Mark Kenkre and Ben Rees discuss the unregulated NFT marketplace


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Mark Kenkre, Partner and Head of the Investment Fraud and Mis-Selling Team and Ben Rees, Technical Director, discuss the unregulated NFT marketplace, in Fraud Intelligence.

Mark and Ben’s article was published in Fraud Intelligence, 01 June 2022, and can be found here.

In their increasingly diverse forms, crypto assets continue to make big headlines across the world. After a series of precipitous falls over the past few weeks, the cryptocurrency market has shrunk by more than 50 per cent compared to its peak last November. As a result, more than $1.5 trillion in aggregate value has been wiped from the cryptocurrency market following the downturn.

The widespread decline comes in the wake of last year’s surge in almost everything crypto – record investment and participation levels, soaring values and the launch of several thousand new cryptocurrencies. Amid this frenzy with crypto-evangelists encouraging tens of millions to invest worldwide, non-fungible tokens (NFTs) emerged as another crypto asset class that caught investor interest last year.

Based on equivalent technology, NFTs are unique cryptographic tokens which are mostly held on the Ethereum (ETH) blockchain, making the NFT itself unalterable and verifiable without any need for a centralised authority to supervise, monitor and regulate activity. NFTs are typically bought via a marketplace, such as OpenSea, either in an auction or at a fixed price. Sales are usually made via ETH, linking the buyer’s crypto-wallet to an associated smart contract.

Widely portrayed as an exciting, fast-growing area of the crypto world, NFTs have become especially popular with retail investors and celebrities alike. The NFT market saw global sales of $40bn in 2021, partially assisted by the decision of Meta (Facebook) to allow users to mint and sell them.

Versatile in their application, NFTs can be used to represent real-world items, ranging from artwork and real estate to musical compositions. In that way, they can theoretically provide additional income to musicians and artists and potentially democratise ownership by providing an easier route into the ecosystem compared to traditional auction houses. For example, Sir Paul McCartney recently endorsed an NFT linked to his 1968 handwritten notes for ‘Hey Jude’.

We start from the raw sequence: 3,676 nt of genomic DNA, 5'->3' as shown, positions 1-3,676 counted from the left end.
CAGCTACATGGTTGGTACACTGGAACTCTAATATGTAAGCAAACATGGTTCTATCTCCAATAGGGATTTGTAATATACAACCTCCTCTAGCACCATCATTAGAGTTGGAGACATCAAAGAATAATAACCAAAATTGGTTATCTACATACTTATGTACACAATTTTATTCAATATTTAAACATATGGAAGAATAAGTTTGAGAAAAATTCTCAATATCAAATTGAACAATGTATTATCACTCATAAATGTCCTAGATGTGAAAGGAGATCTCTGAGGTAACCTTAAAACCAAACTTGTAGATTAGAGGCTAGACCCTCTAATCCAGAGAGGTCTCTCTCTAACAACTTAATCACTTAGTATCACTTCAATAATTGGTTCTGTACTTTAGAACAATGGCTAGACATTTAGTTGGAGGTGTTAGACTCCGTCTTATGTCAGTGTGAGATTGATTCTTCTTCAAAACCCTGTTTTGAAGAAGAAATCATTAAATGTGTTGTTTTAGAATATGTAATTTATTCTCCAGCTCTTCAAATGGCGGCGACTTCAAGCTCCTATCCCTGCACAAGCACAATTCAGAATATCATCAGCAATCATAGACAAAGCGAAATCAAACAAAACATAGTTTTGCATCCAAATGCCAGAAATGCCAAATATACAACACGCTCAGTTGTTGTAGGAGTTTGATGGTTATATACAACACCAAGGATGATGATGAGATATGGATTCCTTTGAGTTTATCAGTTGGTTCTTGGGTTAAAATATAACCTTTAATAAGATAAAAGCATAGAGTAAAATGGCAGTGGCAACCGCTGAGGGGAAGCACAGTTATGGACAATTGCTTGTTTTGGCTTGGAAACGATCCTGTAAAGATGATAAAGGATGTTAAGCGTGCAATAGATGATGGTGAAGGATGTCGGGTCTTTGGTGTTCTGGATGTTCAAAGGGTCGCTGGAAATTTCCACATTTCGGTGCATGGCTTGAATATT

There has also been an increase in deal-making involving NFT infrastructure. For example, Yuga Labs which owns the NFT business Bored Ape Yacht Club (BAYC), has reportedly been valued at between $4bn and $5bn. Among its celebrity fans, BAYC has attracted Gwyneth Paltrow and Snoop Dogg, who both own Bored Ape NFTs that have sold for roughly $300,000 each.  

Such NFTs confer no ownership to anything but the digital file, while the objects they represent are invariably owned by someone else. And, in common with the sentiment affecting everything crypto, that market has also headed south in recent weeks with fewer buyers and shrinking NFT valuations.  In March 2021, an NFT of the first tweet posted by Twitter co-founder Jack Dorsey was sold to a Malaysian investor for $2.9 million. When the owner recently put it up for resale, the highest bid was less than $14,000.

But some NFT valuations have also reached stratospheric levels. To put this in context, the most valuable painting ever sold at auction was Leonardo da Vinci’s painting “Salvator Mundi”, which fetched $450.3m in 2017 at Christies in New York. But even this masterpiece was eclipsed last October by “CryptoPunk 9998” – an NFT sold by Larva Labs for a remarkable 124,457 ETH ($532m).

The purchaser of CryptoPunk 9998 therefore put a value on the NFT that was $83.7m more than the most expensive painting ever created. If this had been entirely genuine, CryptoPunk 9998 would have become the most valuable art sale ever recorded. It was immediately offered for re-sale at a staggering 250,000 ETH, or more than $1 billion. When the story of the NFT sale first broke, it was not immediately evident that the seller and the buyer of CryptoPunk 9998 were in fact the same person, who had simply sold the image to themselves.